In modern parlance, Cecil was a workaholic. He worked by day and night, writing the vast majority of his letters in his own hand, and working out arguments by creating long lists of pros and cons. But even the busiest man needs some outlet for his creative energies, and Cecil’s artistic bent found its expression in architecture. Architecture was one of the most fashionable pursuits of gentlemen in the Renaissance period – it was used to express power and wealth as well as taste and education, and there is no doubt Cecil wanted to indicate that he possessed all of those attributes.
During his long life and political career, Cecil built three vast properties that typified the Elizabethan style. Sadly, only one remains - Burghley House. The other two, Cecil House on the Strand, London, and Theobalds (bizarrely, pronounced Tibbalds), near Cheshunt, in Hertfordshire, just north of London, have left no traces. Nevertheless, from the copious records kept we can learn a bit about them. He also built or renovated two other houses – one named Pymmes at Edmonton (not far from Theobalds) and one at Chelsea, in London, although we cannot find any direct evidence of ownership or any reason for him to have a property there..
Architecture was a taste that Cecil first seems to have developed during Edward VI’s reign. His patron, the Duke of Somerset, built the vast Somerset House in the Strand – the first great construction by a subject since Wolsey had created Hampton Court, some thirty years before. Whilst he was Somerset’s Master of Requests, it is likely that Cecil visited frequently, and, it appears he was impressed by it, as the West Gate he built at Burghley resembled the earlier construction.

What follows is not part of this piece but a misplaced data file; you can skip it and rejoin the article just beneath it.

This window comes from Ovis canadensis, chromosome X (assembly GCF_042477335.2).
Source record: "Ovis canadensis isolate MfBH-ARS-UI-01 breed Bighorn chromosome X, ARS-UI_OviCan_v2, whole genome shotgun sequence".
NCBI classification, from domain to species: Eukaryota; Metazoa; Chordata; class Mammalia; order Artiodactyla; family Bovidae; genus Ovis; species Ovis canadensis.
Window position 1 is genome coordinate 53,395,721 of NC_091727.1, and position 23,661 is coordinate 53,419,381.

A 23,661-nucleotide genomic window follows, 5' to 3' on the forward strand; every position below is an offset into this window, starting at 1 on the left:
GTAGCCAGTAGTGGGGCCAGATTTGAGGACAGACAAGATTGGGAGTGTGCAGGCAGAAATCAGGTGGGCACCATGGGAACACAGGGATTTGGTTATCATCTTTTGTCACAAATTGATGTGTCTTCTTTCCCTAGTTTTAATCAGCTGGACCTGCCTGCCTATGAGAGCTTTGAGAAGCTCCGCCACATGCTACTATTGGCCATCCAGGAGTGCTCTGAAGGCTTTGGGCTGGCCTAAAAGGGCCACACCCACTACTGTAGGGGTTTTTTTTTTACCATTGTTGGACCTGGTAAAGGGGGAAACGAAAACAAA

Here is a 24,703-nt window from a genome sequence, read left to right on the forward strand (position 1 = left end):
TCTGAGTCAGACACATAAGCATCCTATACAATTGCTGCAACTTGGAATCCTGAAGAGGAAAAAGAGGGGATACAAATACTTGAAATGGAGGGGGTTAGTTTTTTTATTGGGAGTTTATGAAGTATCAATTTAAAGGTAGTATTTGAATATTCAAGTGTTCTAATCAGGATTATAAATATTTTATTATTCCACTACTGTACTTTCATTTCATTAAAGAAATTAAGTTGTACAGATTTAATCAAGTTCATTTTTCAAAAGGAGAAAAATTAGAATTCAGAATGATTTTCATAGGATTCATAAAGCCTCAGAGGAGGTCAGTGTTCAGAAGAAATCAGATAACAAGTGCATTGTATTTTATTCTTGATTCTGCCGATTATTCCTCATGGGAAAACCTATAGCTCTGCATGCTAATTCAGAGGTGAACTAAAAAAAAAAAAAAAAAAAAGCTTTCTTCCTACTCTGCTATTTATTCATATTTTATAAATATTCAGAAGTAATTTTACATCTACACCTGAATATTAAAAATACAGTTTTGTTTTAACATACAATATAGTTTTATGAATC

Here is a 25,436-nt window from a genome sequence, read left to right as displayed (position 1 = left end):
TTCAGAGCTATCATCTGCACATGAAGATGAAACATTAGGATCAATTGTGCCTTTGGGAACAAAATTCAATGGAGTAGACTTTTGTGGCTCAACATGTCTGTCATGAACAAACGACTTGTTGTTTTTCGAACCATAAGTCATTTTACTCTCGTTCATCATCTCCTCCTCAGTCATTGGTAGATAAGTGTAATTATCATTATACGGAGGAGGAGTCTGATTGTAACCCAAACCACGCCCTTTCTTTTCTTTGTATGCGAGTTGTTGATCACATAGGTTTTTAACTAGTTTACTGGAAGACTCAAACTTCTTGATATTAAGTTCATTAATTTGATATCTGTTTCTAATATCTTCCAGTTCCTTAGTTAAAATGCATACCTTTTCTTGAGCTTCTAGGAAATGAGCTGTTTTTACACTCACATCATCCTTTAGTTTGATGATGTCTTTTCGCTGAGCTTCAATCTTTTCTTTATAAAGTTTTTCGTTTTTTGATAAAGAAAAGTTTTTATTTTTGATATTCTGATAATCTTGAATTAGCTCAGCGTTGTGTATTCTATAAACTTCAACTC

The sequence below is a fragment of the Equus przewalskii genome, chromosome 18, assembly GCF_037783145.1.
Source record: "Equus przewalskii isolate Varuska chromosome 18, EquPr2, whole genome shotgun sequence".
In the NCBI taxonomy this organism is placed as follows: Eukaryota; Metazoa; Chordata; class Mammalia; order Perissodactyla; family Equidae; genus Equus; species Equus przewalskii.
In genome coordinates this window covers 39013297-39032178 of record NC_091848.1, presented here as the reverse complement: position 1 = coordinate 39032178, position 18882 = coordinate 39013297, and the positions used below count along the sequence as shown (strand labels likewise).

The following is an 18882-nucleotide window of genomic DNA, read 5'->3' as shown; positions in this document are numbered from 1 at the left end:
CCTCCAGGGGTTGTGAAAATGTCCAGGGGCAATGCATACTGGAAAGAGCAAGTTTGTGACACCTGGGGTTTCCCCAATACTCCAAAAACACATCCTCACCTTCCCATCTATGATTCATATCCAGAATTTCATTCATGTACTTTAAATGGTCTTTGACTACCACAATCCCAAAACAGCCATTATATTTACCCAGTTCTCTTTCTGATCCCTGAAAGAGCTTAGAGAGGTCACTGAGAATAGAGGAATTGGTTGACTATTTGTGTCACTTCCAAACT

Other members of Somerset’s household who were friends of Cecil’s were Sir Thomas Smith and Sir John Thynne, builders of Hill Hall, Essex (now owned by English Heritage) and Longleat, in Wiltshire, respectively. Longleat, currently lived in by a descendant of Thynne, is similar in style to Burghley House, and we can speculate that Cecil and Thynne conferred.
The fall of Somerset did not put an end to architectural discussion at court – the Duke of Northumberland was also interested in the practice, and sent John Shute, author of the first English treatise on architecture, to Italy. Doubtless Cecil was fascinated by what Shute discovered there and would have read Shute’s work - The First and Chief Grounds of Architecture.
As well as Somerset House and Longleat, another model for Burghley was Sir Thomas Gresham’s new Exchange, in the City of London, the stone loggia (an open arcade) of which was originally copied at Burghley, although it was later covered in.